Gears 4 introduces the Swarm, who is almost similar to the Locust army. With the exception of two units: the Pouncers and the Snatchers.
The Pouncers are dog-like monstrosities that leap from cover to cover shooting quills at its enemies. When close to one, it will jump and pin down an unwary soldier. While this special attack is telegraphed blatantly when fighting it solo, it can be easy to miss when you have three of them coming in alongside Swarm drones and Juvies (this game’s version of the Locust’s Wretches).
You also have to contend yourself with COG robot units called Deebees. These automatons trade in their agility for a tougher body. It’ll take more bullets than usual to down one COG Peacekeeper. The bigger ones with the Overkill Shotguns will bumrush you and explode if they’re at 1/3 health.
The Deebees might be a handful, but for the most parts, you will remember the Pouncers and Snatchers. They will mess you up bad, especially in the hardest settings in a Horde Mode match.
That’s not factoring in the flying Sentinels and Guardians that are equipped with frontal shields and miniguns/rocket launchers and orb-like Seekers that will explode upon contact and cover its blast radius with an electric field.
Horde Mode 3.0 Is Really Fun
This new version of a Gears staple is fun. Instead of past entries, you now have a 3D printer-type object called the Fabricator. You place it at any spot on a given map before you start a Horde match, then you go about creating your defenses.
Killing enemies will net you points which you can cash in with the Fabricator to spawn additional defenses and arms. There is also a class system, but it’s done up with less restrictions on what you carry and adds bigger bonuses depending on your playstyle. It’s a rollicking good time just going through waves after waves of Swarms and Deebee enemies. This is especially so when the game decides to just throw kitchen sinks at you at every 10th wave.
Don’t get us wrong: the rest of the online versus modes are good and all; you can just have a few minutes’ worth of killing with the Social Quickplay option or go deep with the rest like Dodgeball. Not to mention, you can also arrange private matches and have LAN play too. But if there’s one defining online component of a Gears game, it’s always its take on Horde mode. And by golly it keeps getting better every time.
Local Split Screen
Hey devs, The Coalition has this long-forgotten option for people who just want to play a shooter together in the same room without an additional machine. And guess what? The game runs fine. Please bring this back in your future games: stop it with the lame “but it’s technologically unsound and taxing” excuses.
That Main Menu Theme…
It’s called “A Nightmare Reborn”; you are welcome. While the soundtrack done by Ramin “Game of Thrones” Djawadi is serviceable, we keep humming that particular tune. It’s got a foreboding and dread-inducing melody to it.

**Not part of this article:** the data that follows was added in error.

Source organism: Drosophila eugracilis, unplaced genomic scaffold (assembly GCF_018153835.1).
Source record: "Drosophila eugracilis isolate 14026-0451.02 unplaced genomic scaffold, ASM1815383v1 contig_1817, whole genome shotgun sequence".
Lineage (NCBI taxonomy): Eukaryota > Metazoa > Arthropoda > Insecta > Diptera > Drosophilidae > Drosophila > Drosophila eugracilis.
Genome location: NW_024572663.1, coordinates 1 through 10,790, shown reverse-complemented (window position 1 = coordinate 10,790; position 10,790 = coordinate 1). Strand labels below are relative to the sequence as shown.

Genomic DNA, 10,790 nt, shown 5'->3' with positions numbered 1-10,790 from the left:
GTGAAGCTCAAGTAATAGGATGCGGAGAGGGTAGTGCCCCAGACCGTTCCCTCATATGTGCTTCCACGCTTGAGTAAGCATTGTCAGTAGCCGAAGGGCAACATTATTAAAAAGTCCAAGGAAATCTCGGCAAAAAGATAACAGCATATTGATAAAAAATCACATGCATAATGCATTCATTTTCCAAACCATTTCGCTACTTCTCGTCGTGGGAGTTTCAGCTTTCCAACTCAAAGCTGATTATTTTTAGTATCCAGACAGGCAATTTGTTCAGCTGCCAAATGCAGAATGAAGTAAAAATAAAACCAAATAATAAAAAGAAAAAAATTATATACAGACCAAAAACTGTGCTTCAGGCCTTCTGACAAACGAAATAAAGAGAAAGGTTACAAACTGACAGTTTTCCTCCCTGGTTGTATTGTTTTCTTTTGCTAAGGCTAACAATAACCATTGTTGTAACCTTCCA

With the good comes the bad; here’s what Gears 4 did wrong.
There Is No Standout Villain
Beyond a great boss battle with a sorely-missed enemy type, there is no iconic ugly evil face to label this Gears of War with. Gears 1 had the terrifying and imposing General RAAM, and Gears 3 had Queen Myrrah and her pet bee Locust thingy.
Here, we have some big Swarm Scion guy with a missing hand who can ride a Swarmak (which is a palette swap of a Gears’ classic kaiju) and speak English. Sure, the last kaiju boss fight was kinda fun, but we don’t get the tension and climactic showdown with a highlighted adversary like in the first and third game.
Pretty Bad Dialogue
We’re not expecting the Gears franchise to go beyond its bromances and male testosterone-filled escapades and writing. But when you start hyping your game to have a deeper emotional weight with its new storyline, I expect more conversations to be more than just different iterations of “let’s do this, brah”. Gears 4 has its tender moments, but most of the time you just want the banter to end quick and get on with the shooting.
Still, good job casting JD Fenix. He’s cocksure without being overbearing and coming off as a poor man’s Nathan Fillion.
The Overall Campaign Can Drag….
All those cool things we mentioned above with the Snatchers and the pod fights/Wind Flare bits? They’re all stretched out with a few by-the-numbers fights with the Deebees and the Swarm. They’re still challenging, but they can feel like padding before the good stuff kicks in.
…And It Abruptly Ends
There is a resolution at the end of Gears 4’s campaign, and you do get to see some old friends from the series. But the transition’s handled poorly; like it shows this one big twist and then the credits pop up. Yes, we are going to see more Gears sequel, but can the developers at least make it less obvious?
Should You Gear Up?
So is The Coalition’s first-ever game worth buying an Xbox One for? We’d have to say yes, yes it is. It’s great for shooter fans who dig multiplayer, its campaign has more high points than low, and it looks gorgeous.
We also respect the fact that The Coalition is balancing the old and new here: it’s keeping the original formula intact to prove that it can handle future Gears games while also adding in cool things like the Wind Flare stages and new enemy types.
Best of all, there’s local split-screen which hearkens back to the days when people with Xbox 360s were playing this game with another friend or significant other on one machine. Ahh, the good old days…
So is there anything you want in a future Gears of War game? Do you think this fifth game in the series does the series justice? Let us know on the comments section below.